“If you liked it then you should of put a ring on it,” Beyoncé/Sasha Fierce/Queen Bey, 2008.
Long before Queen Bey sang those immortal words (we can’t be held accountable if Single Ladies is stuck in your head for the rest of the day), the engagement ring was a chameleon, changing forms and floating in-an-out of popularity for years before it’s resurgence in the 20th century.
And although we’ve come to know the classic engagement ring as a diamond, it wasn’t until the 1930s that the traditional style became a staple for couples worldwide.
So, if you’ve ever looked down at your rock and thought for a moment – if you weren’t distracted by its gorgeous sparkle – why it is that we wear such a precious stone to symbolise betrothal, we’ve found the answer.
It’s a history lesson you might actually enjoy.
Do As The Romans Do
If you’ve ever wondered why engagement rings are placed on the left hand, you can thank the Romans for that, as ancient authors Apion and Aulus Gellius both wrote that a nerve in the left hand led directly to the heart. Romantic, right?
The Romans later introduced two rings for bride-to-be’s – a gold one to be worn in public, and an iron one to be worn at home while she completed household chores. Not so romantic.
Years later in the 12th Century, the engagement trend had reached the Catholic Church and Pope Innocent III declared that engagement rings had to be worn and marriages – in churches – needed to be made public.
Along Came The Diamond
So while the engagement ring had existed for quite some time, the use of diamonds had yet to make its debut. Believe it or not, 19th Century Americans saw the use of thimbles as engagement symbols, with women using the bottom of the thimble as a ring after they were married.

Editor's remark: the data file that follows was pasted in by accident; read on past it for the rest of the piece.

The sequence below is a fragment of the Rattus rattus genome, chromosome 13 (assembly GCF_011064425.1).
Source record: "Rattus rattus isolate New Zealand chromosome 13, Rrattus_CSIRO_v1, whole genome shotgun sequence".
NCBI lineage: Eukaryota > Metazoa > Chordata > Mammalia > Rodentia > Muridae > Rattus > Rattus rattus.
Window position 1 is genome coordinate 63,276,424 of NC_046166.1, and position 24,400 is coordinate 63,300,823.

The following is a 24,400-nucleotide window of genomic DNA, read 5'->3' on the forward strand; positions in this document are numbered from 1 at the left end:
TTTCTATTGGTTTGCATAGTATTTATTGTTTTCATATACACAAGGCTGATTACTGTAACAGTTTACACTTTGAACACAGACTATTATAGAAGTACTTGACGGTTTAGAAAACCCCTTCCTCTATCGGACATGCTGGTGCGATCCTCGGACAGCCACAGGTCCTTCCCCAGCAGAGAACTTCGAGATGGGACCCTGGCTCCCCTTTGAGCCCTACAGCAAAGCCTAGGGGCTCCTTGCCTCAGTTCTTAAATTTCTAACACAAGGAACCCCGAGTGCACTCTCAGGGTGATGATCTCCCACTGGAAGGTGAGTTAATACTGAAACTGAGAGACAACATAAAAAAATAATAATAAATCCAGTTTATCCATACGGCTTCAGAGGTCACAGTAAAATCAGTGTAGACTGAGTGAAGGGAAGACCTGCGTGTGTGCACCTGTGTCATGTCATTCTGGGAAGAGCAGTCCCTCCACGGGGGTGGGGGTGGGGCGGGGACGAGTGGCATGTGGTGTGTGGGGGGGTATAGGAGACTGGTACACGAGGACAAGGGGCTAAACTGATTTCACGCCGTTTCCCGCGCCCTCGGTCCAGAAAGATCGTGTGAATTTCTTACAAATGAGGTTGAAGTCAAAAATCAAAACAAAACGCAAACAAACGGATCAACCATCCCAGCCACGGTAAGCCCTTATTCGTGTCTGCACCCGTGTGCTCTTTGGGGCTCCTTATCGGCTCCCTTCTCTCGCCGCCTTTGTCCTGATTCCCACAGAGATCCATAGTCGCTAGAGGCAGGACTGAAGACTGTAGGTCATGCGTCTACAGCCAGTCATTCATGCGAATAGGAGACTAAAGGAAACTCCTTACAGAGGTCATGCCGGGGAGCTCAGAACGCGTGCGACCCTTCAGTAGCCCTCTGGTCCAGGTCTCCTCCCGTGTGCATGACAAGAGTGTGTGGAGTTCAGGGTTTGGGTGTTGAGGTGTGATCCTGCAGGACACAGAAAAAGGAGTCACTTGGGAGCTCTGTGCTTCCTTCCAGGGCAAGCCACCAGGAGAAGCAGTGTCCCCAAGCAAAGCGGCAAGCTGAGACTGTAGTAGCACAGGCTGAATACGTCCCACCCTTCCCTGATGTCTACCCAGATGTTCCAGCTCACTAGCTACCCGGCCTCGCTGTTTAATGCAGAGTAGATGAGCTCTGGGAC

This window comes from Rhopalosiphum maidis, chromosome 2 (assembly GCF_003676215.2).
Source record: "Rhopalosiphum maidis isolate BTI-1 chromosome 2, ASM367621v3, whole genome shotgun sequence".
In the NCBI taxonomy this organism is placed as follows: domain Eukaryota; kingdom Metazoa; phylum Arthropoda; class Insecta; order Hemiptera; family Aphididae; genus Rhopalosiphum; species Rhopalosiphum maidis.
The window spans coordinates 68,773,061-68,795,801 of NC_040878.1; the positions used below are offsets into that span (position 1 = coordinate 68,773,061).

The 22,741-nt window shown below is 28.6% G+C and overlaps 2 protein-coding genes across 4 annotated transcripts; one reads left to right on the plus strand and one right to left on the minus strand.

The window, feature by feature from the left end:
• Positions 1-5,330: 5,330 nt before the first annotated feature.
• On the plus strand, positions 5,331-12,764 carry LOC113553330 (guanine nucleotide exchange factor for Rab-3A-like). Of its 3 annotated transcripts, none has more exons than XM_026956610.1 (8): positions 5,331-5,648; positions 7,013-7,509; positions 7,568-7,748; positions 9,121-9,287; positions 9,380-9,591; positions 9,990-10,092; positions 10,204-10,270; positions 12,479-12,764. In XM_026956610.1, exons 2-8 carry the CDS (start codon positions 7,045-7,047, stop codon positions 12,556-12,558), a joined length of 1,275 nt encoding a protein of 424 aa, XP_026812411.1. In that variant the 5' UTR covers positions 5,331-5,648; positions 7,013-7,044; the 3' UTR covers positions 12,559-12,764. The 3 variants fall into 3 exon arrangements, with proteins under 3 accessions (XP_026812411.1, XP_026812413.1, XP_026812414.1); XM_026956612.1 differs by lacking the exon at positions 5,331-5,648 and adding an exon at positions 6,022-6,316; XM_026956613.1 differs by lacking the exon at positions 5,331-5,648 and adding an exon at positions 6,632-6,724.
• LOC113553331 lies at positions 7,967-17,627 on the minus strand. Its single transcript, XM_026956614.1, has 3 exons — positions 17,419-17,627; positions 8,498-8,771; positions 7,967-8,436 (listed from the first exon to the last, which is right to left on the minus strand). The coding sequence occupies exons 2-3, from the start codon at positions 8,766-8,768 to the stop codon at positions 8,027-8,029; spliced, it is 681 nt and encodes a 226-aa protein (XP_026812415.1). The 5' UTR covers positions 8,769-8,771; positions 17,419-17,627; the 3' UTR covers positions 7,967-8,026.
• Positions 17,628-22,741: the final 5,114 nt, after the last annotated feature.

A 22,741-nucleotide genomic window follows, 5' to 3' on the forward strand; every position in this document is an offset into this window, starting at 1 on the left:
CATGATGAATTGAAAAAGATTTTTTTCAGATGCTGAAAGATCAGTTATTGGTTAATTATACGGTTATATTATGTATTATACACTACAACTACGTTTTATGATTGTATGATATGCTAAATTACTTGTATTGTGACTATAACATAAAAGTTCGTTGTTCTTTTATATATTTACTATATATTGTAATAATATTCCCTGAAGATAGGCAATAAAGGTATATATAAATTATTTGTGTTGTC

However, one of the earliest examples of a diamond engagement ring came a lot earlier, in 1477 when Archduke Maximilian of Austria gave his fiancé Mary of Burgundy a diamond ring, unknowingly paving the way for the expectation of a diamond proposal.
From Rare To Everywhere
While the Archduke was one of the first to pioneer the gifting of a diamond engagement ring, it wasn’t until the 19th Century that diamonds became more of a viable option. With the discovery of large diamond mines in South Africa around 1867, the classic rocks soon flooded the market, thus becoming less exclusive.
Not wanting to lose the value of their discoveries, the De Beers Consolidated Mines, Ltd. was formed by a group of several South African mines as a means of controlling the flow in the market. Becoming more valuable, diamond engagement rings began to grow very popular.
The Power of Marketing
Turns out, the only things diamond rings needed to completely permeate the market was a great copywriter and an even better marketing campaign.
Seeing that the diamond market was on the decline since 1919 – with more modest rings climbing in popularity due to the terrible state of the economy – De Beers knew they needed something to drastically boost their sales. Cue New York ad agency N.W. Ayer.
Enlisting the biggest stars in Hollywood to wear diamonds and major designers to spruik them, the agency managed to lift sales up by 50 per cent in three years. Then came along copywriter Frances Gerety, who created the slogan “A Diamond is Forever,” rocketing sales sky-high and ensuring that the slogan would endure even until today.
So there you have it. Thanks to an Austrian Archduke, South African diamond mines, and a rock solid marketing campaign, you no longer have to worry about wearing a broken thimble as an engagement ring.
Sources: Mental Floss, Wikipedia